A pre-travel consultation with a health professional can provide the international traveler with the necessary preventive advice on minimizing health risks during travel, including the risk of infectious disease and the opportunity for relevant vaccination and chemoprophylaxis. Travelers who seek pre-travel health advice from a health professional have been found to have better knowledge of infectious disease risk, more accurate risk perceptions and a higher level of intended risk-reducing behaviors [2-5]. Yet studies have shown that many Western travelers do not consult a health professional prior to travel and may not be aware of their need to protect themselves from infectious diseases [6-10]. Studies on the pre-travel health seeking behavior of travelers within the Asia-Pacific are limited; however, recent evidence suggests that the proportion of Asian travelers seeking pre-travel health advice is significantly lower than that of Western travelers [10]. Our study aimed to identify health-seeking practices among travelers and assess the proportion of travelers who sought pre-travel health advice and the uptake of pre-travel vaccines in a representative sample of travelers departing Sydney and Bangkok airports. The study also aimed to identify significant factors associated with pre-travel health seeking from a health professional.

Methods

Cross-sectional surveys of travelers were conducted prior to their departure from international airports in Sydney, Australia for destinations in Asia between July and September 2007 and Bangkok, Thailand bound for Australia between October and December 2007. Asian destinations were defined according to the United Nations World Macro classification of regions and included countries in Eastern Asia and South-Eastern Asia [11]. Asian destinations were selected due to their close proximity to Australia and the high proportion of air traffic flow between these regions. The methods used in this study have been published previously [12]. Briefly, a two-stage cluster sampling technique was developed at each study site to randomly sample travelers. At Sydney airport, in the first stage, sample sizes for each destination were calculated based on the proportion of passengers departing for the selected destinations, derived from aviation statistics for the previous calendar year [13]. Total sample size was sufficient to estimate a population proportion of 50% with ±3.5% precision at the 5% confidence level. A representative sample of direct flights on all available days and times of departure for each pre-approved airline carrier for each of the selected destinations were included in an interviewing timetable. Airline carriers representing both Australian and non-Australian carriers were selected based on their total share of passengers with 11 of the 13 approached airlines providing approval.

The second stage of the cluster sampling method involved the distribution of questionnaires to every fifth passenger joining check-in queues of selected flights. Bilingual interviewers attended check-in counters 3 h before scheduled departure until 1 h before departure. A similar method was employed at the Bangkok airport, with selected flights proportionate to the number of traveler arrivals at Australian airports from Thailand and representative of Thai, Australian, and other carriers. Approximately 175 flights were sampled between July and September 2007 at the Sydney site comprising 2.7% of the flights to Asia during this period, and 13 flights between October and December 2007 at the Bangkok site, comprising 2.4% of the flights to Australia from Thailand during this period.

Eligible respondents were both visitors and residents aged 18 years or older, departing on the day of interview, excluding passengers in transit. The questionnaire was developed in simplified English and piloted at Sydney Airport. The revised questionnaire was translated into Chinese, Vietnamese and Thai with back-translation employed to ensure consistent interpretation of questions. The self-administered questionnaire included questions on socio-demographic characteristics and travel characteristics of their current trip. Respondents were provided with a list of health professionals and non-medical sources of travel health information. Pre-travel health seeking practices refer to both the seeking of health advice from a health professional as well as health information from other sources. Pre-travel health advice refers only to information obtained from a health professional. A list of common routine and travel vaccines were provided to respondents, who were asked to record vaccines received for the specific purpose of their current trip.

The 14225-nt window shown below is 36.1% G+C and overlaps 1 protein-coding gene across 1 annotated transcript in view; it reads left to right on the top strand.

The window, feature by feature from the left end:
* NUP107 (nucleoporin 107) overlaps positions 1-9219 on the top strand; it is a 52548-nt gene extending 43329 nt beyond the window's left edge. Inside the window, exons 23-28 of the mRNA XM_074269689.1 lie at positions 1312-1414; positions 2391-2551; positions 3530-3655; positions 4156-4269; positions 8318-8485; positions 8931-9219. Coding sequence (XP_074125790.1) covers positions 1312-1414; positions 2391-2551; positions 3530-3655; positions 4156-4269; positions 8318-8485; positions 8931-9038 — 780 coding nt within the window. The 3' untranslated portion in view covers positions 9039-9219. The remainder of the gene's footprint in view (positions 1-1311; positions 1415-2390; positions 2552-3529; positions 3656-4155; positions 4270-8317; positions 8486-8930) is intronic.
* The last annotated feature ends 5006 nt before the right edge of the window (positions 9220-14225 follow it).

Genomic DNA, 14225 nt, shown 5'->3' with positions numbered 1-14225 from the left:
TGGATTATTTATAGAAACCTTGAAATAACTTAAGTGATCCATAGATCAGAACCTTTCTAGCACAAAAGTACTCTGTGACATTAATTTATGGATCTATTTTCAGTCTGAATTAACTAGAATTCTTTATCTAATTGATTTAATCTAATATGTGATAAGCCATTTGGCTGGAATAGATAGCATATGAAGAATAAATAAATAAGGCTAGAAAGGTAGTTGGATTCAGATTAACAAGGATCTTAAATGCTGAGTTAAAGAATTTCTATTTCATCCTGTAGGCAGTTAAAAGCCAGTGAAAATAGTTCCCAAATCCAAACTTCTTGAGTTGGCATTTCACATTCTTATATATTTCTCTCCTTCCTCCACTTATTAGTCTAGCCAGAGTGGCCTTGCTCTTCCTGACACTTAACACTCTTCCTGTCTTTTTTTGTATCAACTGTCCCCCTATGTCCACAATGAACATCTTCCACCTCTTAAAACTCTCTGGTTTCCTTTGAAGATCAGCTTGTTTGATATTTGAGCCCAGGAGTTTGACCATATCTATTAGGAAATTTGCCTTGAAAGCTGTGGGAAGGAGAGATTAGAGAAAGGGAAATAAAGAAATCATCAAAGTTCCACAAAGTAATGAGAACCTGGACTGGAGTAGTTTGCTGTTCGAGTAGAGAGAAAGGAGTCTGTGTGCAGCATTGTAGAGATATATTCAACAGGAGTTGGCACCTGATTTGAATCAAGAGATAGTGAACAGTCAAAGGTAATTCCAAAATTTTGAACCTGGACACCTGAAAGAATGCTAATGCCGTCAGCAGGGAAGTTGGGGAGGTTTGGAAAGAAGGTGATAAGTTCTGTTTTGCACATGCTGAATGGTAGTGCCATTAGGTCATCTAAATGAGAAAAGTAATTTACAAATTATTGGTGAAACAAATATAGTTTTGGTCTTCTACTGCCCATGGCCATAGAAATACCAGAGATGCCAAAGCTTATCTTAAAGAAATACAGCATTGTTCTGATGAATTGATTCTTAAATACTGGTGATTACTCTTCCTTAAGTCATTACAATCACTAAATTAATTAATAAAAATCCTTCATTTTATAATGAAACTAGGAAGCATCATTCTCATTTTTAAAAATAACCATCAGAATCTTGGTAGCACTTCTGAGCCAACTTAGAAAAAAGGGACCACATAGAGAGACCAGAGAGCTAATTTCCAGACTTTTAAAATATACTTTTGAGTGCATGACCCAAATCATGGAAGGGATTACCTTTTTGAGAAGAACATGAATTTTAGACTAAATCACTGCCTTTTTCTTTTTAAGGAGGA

The sample obtained at the Sydney study site was weighted by flight destination to reflect the proportion of passenger departures from aviation statistics [13], due to over sampling of some destinations, thereby providing a representative sample of travelers departing Australia for destinations in Asia and avoiding sampling bias. No weighting was applied to the Bangkok sample. Data were analyzed using SPSS version 18 (SPSS Inc., Chicago, Illinois) and missing data were excluded from analysis. Statistical significance in bivariate analysis was assessed using the chi-squared test and we considered a p-value of <0.05 to be significant. Logistic regression analysis was undertaken to determine associations between socio-demographic and travel characteristics and the reported uptake of pre-travel health advice from a health professional. All variables which may plausibly predict uptake of pre-travel health advice with a significance of <0.25 on bivariate analysis were considered for inclusion in the logistic regression analysis [14], and final models were assessed for adequacy of sample sizes [15]. Variables considered plausible include: demographics; age, gender, marital status, education, employment, resident of birth country, and trip characteristics; length of stay, reason for travel, travel companions, destination sub-region, number of destination countries, within country air and train travel and attendance at crowded events. During multivariate logistic regression model fitting, significant independent variables associated with seeking pre-travel health advice differed for Australian travelers, other Western travelers and Asian travelers and separate models were developed. Travelers from other regions were too few to model. The proportion reporting uptake of pre-travel vaccination was insufficient to determine a valid logistic regression model and is reported as univariate analysis. The research was approved by the Human Research Ethics Committees of the University of Sydney, Australia (12–2006/9727), the University of New South Wales, Australia (08254), the Ministry of Public Health, Thailand (3–2399-00051–49-4) and the relevant airport authorities.